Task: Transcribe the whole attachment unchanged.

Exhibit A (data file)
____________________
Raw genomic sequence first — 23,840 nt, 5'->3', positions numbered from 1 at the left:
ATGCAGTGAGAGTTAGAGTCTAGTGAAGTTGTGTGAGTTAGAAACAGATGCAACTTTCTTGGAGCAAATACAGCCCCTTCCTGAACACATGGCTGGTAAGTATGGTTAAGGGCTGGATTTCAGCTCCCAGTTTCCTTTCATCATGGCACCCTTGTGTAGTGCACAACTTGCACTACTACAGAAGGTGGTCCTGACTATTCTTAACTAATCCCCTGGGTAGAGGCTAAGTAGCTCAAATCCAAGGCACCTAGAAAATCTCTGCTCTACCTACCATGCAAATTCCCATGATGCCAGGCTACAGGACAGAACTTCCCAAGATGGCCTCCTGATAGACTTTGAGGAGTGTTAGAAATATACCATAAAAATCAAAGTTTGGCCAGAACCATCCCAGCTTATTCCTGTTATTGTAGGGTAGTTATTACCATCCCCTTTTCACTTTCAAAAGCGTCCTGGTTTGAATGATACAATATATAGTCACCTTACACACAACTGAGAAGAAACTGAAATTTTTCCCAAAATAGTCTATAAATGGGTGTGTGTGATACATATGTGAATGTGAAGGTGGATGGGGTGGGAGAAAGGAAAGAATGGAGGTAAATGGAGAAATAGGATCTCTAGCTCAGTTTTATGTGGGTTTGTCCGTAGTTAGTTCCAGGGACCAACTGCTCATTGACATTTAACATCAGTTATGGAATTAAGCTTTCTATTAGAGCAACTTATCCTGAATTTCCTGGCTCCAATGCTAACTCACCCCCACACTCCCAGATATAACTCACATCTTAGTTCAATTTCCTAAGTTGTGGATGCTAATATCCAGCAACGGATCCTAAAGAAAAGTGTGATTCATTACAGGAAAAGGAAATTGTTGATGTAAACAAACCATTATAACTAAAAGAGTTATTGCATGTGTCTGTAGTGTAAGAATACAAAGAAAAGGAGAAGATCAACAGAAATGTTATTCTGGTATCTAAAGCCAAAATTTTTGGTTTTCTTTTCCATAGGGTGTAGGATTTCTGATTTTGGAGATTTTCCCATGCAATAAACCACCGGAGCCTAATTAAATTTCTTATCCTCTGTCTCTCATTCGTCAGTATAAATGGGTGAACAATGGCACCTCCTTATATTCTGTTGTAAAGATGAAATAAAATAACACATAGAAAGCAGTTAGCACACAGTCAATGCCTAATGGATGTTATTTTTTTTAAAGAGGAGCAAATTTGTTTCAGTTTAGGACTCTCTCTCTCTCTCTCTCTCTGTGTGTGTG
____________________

Raw genomic sequence first — 23,840 nt, 5'->3', positions numbered from 1 at the left:
ATGCAGTGAGAGTTAGAGTCTAGTGAAGTTGTGTGAGTTAGAAACAGATGCAACTTTCTTGGAGCAAATACAGCCCCTTCCTGAACACATGGCTGGTAAGTATGGTTAAGGGCTGGATTTCAGCTCCCAGTTTCCTTTCATCATGGCACCCTTGTGTAGTGCACAACTTGCACTACTACAGAAGGTGGTCCTGACTATTCTTAACTAATCCCCTGGGTAGAGGCTAAGTAGCTCAAATCCAAGGCACCTAGAAAATCTCTGCTCTACCTACCATGCAAATTCCCATGATGCCAGGCTACAGGACAGAACTTCCCAAGATGGCCTCCTGATAGACTTTGAGGAGTGTTAGAAATATACCATAAAAATCAAAGTTTGGCCAGAACCATCCCAGCTTATTCCTGTTATTGTAGGGTAGTTATTACCATCCCCTTTTCACTTTCAAAAGCGTCCTGGTTTGAATGATACAATATATAGTCACCTTACACACAACTGAGAAGAAACTGAAATTTTTCCCAAAATAGTCTATAAATGGGTGTGTGTGATACATATGTGAATGTGAAGGTGGATGGGGTGGGAGAAAGGAAAGAATGGAGGTAAATGGAGAAATAGGATCTCTAGCTCAGTTTTATGTGGGTTTGTCCGTAGTTAGTTCCAGGGACCAACTGCTCATTGACATTTAACATCAGTTATGGAATTAAGCTTTCTATTAGAGCAACTTATCCTGAATTTCCTGGCTCCAATGCTAACTCACCCCCACACTCCCAGATATAACTCACATCTTAGTTCAATTTCCTAAGTTGTGGATGCTAATATCCAGCAACGGATCCTAAAGAAAAGTGTGATTCATTACAGGAAAAGGAAATTGTTGATGTAAACAAACCATTATAACTAAAAGAGTTATTGCATGTGTCTGTAGTGTAAGAATACAAAGAAAAGGAGAAGATCAACAGAAATGTTATTCTGGTATCTAAAGCCAAAATTTTTGGTTTTCTTTTCCATAGGGTGTAGGATTTCTGATTTTGGAGATTTTCCCATGCAATAAACCACCGGAGCCTAATTAAATTTCTTATCCTCTGTCTCTCATTCGTCAGTATAAATGGGTGAACAATGGCACCTCCTTATATTCTGTTGTAAAGATGAAATAAAATAACACATAGAAAGCAGTTAGCACACAGTCAATGCCTAATGGATGTTATTTTTTTTAAAGAGGAGCAAATTTGTTTCAGTTTAGGACTCTCTCTCTCTCTCTCTCTCTGTGTGTGTG